13. 13. an arrayed series of thousands of microscopic spots of DNA oligonucleotides, called probes, each containing picomoles of a specific DNA sequence. This can be a short section of a gene or other DNA element that are used as probes to hybridi a cDNA or cRNA sample (called target) the probes are attached to a solid surface by a covalent bond to a chemical matrix (via epoxy-silane, amino-silane, lysine, polyacrylamide or others). The solid surface can be glass or a silicon chip
  14. 14. • Probe-target hybridization is usually detected and quantified by detection of fluorophore-, or chemiluminescence-labeled targets to determine relative abundance of nucleic acid sequences in the target. Since an array can contain tens of thousands of probes, a microarray experiment can accomplish many genetic tests in parallel.
  15. 15. Colloquially known as an Affy chip when an Affymetrix chip is used. Other microarray platforms, such as Illumina, use microscopic beads, instead of the large solid support. Affymetrix Agilent Technologies Applied CombiMatrix Eppendorf GE Healthcare Genetix Greiner Bio-One Illumina, Inc. Kreatech Micronit Microfluidics Nanogen, Inc. NimbleGen Ocimum Biosolutions Roche Diagnostics SCHOTT Nexterion STMicroelectronics
  16. 16. • DNA microarrays can be used to measure changes in gene expression levels, to detect single nucleotide polymorphisms (SNPs) , to genotype or resequence mutant genomes.
  17. 17. Step 1: Create a DNA array (gene “chip”) by placing single-stranded DNA/ Oligonucleotides for each gene to be assayed into a separate “well” on the chip.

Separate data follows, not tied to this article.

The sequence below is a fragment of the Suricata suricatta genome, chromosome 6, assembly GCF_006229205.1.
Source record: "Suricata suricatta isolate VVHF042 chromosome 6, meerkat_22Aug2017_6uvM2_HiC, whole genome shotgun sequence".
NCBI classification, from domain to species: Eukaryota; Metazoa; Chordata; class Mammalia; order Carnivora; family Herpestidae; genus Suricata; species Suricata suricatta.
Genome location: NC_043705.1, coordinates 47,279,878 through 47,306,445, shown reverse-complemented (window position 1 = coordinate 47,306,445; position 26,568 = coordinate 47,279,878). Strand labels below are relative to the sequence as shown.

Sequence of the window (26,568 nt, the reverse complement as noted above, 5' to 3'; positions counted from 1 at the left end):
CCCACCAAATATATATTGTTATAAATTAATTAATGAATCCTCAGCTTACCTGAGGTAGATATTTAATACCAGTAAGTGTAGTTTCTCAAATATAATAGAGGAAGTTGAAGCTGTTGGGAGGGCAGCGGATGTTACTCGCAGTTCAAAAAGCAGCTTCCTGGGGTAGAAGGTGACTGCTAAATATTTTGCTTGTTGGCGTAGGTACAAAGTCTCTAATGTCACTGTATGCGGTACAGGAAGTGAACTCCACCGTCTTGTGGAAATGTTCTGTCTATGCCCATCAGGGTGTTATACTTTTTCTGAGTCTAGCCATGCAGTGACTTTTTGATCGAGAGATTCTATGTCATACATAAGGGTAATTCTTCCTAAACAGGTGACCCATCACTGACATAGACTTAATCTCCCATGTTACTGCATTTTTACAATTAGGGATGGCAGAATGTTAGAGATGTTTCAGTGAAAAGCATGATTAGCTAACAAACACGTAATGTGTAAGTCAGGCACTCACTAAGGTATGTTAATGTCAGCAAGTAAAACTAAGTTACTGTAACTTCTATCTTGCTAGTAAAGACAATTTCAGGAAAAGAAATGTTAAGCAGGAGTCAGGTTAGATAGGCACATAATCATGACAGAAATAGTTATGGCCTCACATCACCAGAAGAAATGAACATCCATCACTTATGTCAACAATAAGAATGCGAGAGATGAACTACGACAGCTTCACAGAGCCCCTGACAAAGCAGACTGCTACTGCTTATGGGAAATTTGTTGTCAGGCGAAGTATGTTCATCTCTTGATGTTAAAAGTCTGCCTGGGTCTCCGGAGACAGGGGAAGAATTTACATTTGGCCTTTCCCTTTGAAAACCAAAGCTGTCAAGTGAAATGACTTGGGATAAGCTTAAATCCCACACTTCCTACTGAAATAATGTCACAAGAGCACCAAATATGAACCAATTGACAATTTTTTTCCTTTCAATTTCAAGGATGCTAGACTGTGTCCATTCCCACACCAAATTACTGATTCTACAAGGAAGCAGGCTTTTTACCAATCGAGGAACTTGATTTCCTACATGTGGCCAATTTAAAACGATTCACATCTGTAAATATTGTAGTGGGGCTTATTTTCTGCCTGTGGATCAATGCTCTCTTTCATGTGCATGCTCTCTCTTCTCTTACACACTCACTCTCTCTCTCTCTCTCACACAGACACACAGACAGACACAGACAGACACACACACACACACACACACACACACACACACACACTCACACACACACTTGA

18. 18. DNA Array: Single-stranded copy DNA Oligonucleotides for each gene in a different well. cDNA gene 1 cDNA gene 2 cDNA gene 3 cDNA gene 4 cDNA gene 5
  19. 19. Step 2: Extract mRNA from biological tissues subjected to an experimental treatment and from the same tissue subjected to a control treatment. Or from normal and from pathological tissue
  20. 20. • Step 3- Make single-stranded DNA from the mRNA using “color coded” nucleotides.
  21. 21. Extract mRNA from Control Cells Make single-stranded cDNA using green nucleotides (e.g. Quantum dots) cDNA = complementary DNA (DNA synthesized from RNA) Extract mRNA from Experimental/pathological Cells Make single-stranded cDNA using red nucleotides (e.g. Quantum dots)
  22. 22. Step 4: After making many DNA copies of the RNA, extract an equal amount of cDNA from the controls & experimentals and place it into a container.
  23. 23. Control cDNA Experimental cDNA
  24. 24. Step 5: Extract a small amount in a pipette.
  25. 25. Step 6: Insert into first well.
  26. 26. Step 7: Extract more cDNA and … … insert into second well, etc.
  27. 27. Step 8: Continue until all wells are filled.
  28. 28. Step 9: Allow to hybridize, then wash away all single-stranded DNA.